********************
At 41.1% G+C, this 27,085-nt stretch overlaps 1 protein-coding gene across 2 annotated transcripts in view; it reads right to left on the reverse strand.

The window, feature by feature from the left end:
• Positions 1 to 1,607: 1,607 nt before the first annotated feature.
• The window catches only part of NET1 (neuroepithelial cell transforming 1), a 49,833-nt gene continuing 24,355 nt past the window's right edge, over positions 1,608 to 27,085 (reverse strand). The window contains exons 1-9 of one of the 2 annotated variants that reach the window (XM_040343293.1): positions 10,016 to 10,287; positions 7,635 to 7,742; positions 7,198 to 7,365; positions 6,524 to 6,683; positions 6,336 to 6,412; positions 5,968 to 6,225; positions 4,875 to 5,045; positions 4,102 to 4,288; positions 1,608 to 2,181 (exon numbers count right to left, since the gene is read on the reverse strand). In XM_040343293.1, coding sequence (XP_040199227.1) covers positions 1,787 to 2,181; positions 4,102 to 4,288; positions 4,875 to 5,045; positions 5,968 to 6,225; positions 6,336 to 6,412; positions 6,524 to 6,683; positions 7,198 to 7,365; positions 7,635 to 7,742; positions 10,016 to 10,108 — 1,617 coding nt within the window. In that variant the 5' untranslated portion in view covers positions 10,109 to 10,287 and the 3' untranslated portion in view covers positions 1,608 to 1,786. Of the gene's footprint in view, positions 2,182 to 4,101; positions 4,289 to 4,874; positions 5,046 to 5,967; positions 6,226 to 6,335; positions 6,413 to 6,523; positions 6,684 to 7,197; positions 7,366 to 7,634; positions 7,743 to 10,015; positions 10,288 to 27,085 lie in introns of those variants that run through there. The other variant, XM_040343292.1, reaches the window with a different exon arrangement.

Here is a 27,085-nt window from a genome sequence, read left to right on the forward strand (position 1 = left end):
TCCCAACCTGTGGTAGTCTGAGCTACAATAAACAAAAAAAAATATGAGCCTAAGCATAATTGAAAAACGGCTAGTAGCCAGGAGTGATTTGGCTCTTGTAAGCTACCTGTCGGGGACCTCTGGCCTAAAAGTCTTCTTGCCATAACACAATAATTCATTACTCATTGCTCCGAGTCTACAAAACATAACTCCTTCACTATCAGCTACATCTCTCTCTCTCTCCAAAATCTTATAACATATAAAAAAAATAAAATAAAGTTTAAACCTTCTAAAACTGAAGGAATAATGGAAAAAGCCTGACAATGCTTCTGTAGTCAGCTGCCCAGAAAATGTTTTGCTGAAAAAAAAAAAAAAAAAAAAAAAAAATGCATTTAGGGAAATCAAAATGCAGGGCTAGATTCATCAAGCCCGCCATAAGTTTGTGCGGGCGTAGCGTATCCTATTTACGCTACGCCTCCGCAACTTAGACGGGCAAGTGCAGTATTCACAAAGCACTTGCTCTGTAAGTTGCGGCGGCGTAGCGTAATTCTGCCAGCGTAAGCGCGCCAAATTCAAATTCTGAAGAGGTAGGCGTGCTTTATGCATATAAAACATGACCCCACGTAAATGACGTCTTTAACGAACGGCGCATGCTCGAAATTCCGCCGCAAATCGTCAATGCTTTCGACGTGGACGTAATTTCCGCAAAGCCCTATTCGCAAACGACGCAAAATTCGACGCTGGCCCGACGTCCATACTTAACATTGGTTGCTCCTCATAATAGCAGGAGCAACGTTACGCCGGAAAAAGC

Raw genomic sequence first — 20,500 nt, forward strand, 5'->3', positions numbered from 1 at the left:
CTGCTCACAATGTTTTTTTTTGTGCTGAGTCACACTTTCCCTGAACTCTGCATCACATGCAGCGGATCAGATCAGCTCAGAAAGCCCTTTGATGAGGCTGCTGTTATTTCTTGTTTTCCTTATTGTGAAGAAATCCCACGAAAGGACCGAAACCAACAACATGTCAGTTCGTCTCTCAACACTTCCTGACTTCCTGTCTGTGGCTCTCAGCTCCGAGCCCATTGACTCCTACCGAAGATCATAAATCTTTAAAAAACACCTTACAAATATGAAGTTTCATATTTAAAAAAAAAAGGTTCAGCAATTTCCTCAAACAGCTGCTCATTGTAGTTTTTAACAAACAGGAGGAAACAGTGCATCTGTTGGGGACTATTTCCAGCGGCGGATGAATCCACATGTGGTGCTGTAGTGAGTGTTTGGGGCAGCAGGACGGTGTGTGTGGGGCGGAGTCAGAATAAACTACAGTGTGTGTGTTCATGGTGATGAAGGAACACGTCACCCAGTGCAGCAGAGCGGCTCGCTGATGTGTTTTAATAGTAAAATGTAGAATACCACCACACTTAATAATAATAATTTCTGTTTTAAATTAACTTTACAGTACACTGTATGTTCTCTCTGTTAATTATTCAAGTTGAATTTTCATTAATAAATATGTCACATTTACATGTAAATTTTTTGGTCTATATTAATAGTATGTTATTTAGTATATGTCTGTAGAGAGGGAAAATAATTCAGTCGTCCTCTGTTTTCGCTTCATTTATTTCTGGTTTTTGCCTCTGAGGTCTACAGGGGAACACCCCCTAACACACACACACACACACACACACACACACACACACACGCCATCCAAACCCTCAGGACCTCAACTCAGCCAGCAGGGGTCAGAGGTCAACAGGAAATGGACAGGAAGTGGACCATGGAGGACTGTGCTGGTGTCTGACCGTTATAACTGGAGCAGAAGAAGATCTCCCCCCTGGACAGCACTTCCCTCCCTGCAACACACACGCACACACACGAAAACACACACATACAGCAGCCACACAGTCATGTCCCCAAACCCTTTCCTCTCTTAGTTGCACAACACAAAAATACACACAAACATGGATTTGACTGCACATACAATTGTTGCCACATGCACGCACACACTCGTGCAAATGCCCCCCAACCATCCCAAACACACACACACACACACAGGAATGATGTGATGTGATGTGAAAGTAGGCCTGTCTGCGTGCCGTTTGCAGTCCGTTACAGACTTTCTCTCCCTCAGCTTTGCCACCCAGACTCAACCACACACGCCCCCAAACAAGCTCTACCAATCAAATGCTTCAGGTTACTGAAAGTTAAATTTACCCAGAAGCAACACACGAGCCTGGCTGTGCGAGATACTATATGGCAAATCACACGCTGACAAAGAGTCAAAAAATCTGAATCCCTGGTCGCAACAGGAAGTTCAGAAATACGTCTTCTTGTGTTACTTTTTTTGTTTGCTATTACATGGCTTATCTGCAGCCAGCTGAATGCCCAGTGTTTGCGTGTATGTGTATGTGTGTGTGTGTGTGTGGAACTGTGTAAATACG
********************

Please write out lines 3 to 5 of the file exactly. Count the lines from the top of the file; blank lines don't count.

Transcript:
• Positions 1 to 1,607: 1,607 nt before the first annotated feature.
• The window catches only part of NET1 (neuroepithelial cell transforming 1), a 49,833-nt gene continuing 24,355 nt past the window's right edge, over positions 1,608 to 27,085 (reverse strand). The window contains exons 1-9 of one of the 2 annotated variants that reach the window (XM_040343293.1): positions 10,016 to 10,287; positions 7,635 to 7,742; positions 7,198 to 7,365; positions 6,524 to 6,683; positions 6,336 to 6,412; positions 5,968 to 6,225; positions 4,875 to 5,045; positions 4,102 to 4,288; positions 1,608 to 2,181 (exon numbers count right to left, since the gene is read on the reverse strand). In XM_040343293.1, coding sequence (XP_040199227.1) covers positions 1,787 to 2,181; positions 4,102 to 4,288; positions 4,875 to 5,045; positions 5,968 to 6,225; positions 6,336 to 6,412; positions 6,524 to 6,683; positions 7,198 to 7,365; positions 7,635 to 7,742; positions 10,016 to 10,108 — 1,617 coding nt within the window. In that variant the 5' untranslated portion in view covers positions 10,109 to 10,287 and the 3' untranslated portion in view covers positions 1,608 to 1,786. Of the gene's footprint in view, positions 2,182 to 4,101; positions 4,289 to 4,874; positions 5,046 to 5,967; positions 6,226 to 6,335; positions 6,413 to 6,523; positions 6,684 to 7,197; positions 7,366 to 7,634; positions 7,743 to 10,015; positions 10,288 to 27,085 lie in introns of those variants that run through there. The other variant, XM_040343292.1, reaches the window with a different exon arrangement.

Here is a 27,085-nt window from a genome sequence, read left to right on the forward strand (position 1 = left end):